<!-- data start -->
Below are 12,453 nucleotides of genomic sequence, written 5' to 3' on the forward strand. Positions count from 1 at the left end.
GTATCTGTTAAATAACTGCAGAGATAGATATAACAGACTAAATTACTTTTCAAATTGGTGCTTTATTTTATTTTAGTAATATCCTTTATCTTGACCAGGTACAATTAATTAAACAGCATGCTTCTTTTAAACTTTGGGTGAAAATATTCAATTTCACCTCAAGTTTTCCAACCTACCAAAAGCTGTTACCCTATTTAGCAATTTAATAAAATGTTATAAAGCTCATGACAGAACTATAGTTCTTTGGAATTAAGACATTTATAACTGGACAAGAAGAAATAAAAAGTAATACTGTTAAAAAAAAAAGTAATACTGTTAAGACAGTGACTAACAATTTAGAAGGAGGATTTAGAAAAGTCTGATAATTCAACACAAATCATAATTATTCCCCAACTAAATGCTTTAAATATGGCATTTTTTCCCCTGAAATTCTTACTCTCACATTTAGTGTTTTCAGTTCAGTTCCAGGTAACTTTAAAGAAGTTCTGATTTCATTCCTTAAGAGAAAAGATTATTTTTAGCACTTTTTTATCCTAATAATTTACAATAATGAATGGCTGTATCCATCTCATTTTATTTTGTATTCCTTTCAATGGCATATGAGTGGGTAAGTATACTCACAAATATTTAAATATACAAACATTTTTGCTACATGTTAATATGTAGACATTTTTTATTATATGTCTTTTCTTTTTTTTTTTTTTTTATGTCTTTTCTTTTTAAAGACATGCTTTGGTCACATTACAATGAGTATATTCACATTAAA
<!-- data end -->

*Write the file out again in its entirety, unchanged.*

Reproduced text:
Below are 12,453 nucleotides of genomic sequence, written 5' to 3' on the forward strand. Positions count from 1 at the left end.
GTATCTGTTAAATAACTGCAGAGATAGATATAACAGACTAAATTACTTTTCAAATTGGTGCTTTATTTTATTTTAGTAATATCCTTTATCTTGACCAGGTACAATTAATTAAACAGCATGCTTCTTTTAAACTTTGGGTGAAAATATTCAATTTCACCTCAAGTTTTCCAACCTACCAAAAGCTGTTACCCTATTTAGCAATTTAATAAAATGTTATAAAGCTCATGACAGAACTATAGTTCTTTGGAATTAAGACATTTATAACTGGACAAGAAGAAATAAAAAGTAATACTGTTAAAAAAAAAAGTAATACTGTTAAGACAGTGACTAACAATTTAGAAGGAGGATTTAGAAAAGTCTGATAATTCAACACAAATCATAATTATTCCCCAACTAAATGCTTTAAATATGGCATTTTTTCCCCTGAAATTCTTACTCTCACATTTAGTGTTTTCAGTTCAGTTCCAGGTAACTTTAAAGAAGTTCTGATTTCATTCCTTAAGAGAAAAGATTATTTTTAGCACTTTTTTATCCTAATAATTTACAATAATGAATGGCTGTATCCATCTCATTTTATTTTGTATTCCTTTCAATGGCATATGAGTGGGTAAGTATACTCACAAATATTTAAATATACAAACATTTTTGCTACATGTTAATATGTAGACATTTTTTATTATATGTCTTTTCTTTTTTTTTTTTTTTTATGTCTTTTCTTTTTAAAGACATGCTTTGGTCACATTACAATGAGTATATTCACATTAAA